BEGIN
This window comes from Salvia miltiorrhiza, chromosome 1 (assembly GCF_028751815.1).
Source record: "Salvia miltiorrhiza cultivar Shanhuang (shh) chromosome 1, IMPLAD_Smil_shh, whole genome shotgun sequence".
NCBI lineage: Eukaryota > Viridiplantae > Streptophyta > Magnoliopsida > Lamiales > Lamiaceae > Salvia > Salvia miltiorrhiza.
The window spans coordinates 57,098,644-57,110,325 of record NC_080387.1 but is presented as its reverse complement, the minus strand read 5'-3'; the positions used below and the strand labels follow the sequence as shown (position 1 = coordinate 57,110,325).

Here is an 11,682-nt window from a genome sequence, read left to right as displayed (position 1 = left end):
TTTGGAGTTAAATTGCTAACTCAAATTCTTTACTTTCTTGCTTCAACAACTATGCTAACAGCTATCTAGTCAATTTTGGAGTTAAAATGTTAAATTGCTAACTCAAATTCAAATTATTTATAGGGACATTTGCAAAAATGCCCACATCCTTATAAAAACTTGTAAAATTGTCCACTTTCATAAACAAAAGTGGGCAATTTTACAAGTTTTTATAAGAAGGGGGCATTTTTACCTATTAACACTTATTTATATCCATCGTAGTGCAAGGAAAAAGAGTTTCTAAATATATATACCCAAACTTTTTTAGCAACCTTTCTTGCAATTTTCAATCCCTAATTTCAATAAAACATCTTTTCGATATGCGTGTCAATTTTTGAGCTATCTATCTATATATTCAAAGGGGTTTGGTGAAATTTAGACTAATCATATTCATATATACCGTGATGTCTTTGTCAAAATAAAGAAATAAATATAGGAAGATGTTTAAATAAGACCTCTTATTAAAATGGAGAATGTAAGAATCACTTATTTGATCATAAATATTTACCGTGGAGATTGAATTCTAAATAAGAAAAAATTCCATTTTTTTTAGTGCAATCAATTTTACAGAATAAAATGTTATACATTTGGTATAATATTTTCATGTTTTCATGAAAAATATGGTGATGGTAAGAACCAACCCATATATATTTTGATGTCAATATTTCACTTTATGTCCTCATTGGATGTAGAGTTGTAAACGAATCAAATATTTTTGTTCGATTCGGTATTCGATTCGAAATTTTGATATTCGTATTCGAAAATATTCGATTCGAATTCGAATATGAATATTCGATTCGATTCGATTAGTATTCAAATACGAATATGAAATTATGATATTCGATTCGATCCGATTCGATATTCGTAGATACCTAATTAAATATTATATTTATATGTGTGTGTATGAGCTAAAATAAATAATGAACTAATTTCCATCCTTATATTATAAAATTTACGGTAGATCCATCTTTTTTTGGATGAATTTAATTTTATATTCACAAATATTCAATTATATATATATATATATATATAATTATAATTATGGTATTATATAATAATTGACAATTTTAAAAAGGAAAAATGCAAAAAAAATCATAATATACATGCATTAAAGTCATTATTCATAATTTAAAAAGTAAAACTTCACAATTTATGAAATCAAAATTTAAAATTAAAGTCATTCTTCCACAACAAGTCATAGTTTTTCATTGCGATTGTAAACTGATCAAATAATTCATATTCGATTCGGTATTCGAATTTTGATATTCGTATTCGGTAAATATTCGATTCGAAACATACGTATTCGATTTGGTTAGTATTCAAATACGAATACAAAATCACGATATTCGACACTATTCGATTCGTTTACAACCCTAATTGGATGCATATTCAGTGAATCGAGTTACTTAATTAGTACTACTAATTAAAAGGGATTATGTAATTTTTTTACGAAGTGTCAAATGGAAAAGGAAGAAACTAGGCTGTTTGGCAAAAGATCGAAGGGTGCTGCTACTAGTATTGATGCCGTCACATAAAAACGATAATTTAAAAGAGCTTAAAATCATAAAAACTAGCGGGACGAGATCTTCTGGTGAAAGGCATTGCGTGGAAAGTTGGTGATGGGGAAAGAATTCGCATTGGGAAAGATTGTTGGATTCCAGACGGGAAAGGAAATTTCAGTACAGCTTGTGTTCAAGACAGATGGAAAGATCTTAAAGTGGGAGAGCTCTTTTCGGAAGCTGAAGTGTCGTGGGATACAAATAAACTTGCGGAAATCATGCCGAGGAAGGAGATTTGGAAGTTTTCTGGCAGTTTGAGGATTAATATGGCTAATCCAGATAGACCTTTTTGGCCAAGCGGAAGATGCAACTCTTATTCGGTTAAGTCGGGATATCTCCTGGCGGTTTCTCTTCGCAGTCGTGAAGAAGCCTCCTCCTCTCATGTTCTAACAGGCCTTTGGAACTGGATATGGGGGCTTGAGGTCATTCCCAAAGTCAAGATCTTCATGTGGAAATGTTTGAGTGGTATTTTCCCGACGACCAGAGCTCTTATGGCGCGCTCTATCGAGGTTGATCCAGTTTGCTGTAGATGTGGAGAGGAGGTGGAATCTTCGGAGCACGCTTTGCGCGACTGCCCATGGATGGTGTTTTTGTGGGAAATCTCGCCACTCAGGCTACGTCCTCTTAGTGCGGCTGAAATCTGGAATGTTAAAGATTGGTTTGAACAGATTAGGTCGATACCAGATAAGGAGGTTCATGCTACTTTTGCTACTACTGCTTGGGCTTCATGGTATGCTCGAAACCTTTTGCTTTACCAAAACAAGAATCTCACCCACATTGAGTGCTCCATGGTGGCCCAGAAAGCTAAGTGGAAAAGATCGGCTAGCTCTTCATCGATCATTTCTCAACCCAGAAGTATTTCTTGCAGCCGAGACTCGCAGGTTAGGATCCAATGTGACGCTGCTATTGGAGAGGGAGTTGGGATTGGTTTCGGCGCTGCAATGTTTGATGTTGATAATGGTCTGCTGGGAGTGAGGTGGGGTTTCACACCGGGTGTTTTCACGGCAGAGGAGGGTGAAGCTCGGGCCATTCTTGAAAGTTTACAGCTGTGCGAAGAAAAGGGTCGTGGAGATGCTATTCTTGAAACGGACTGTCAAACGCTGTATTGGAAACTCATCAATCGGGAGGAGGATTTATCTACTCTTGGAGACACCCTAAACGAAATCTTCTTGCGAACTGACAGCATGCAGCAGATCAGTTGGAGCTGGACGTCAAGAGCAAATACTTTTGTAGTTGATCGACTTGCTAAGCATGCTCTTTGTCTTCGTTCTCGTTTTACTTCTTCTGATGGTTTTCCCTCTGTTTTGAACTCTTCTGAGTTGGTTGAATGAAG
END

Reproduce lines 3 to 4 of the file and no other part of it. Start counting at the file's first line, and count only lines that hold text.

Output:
NCBI lineage: Eukaryota > Viridiplantae > Streptophyta > Magnoliopsida > Lamiales > Lamiaceae > Salvia > Salvia miltiorrhiza.
The window spans coordinates 57,098,644-57,110,325 of record NC_080387.1 but is presented as its reverse complement, the minus strand read 5'-3'; the positions used below and the strand labels follow the sequence as shown (position 1 = coordinate 57,110,325).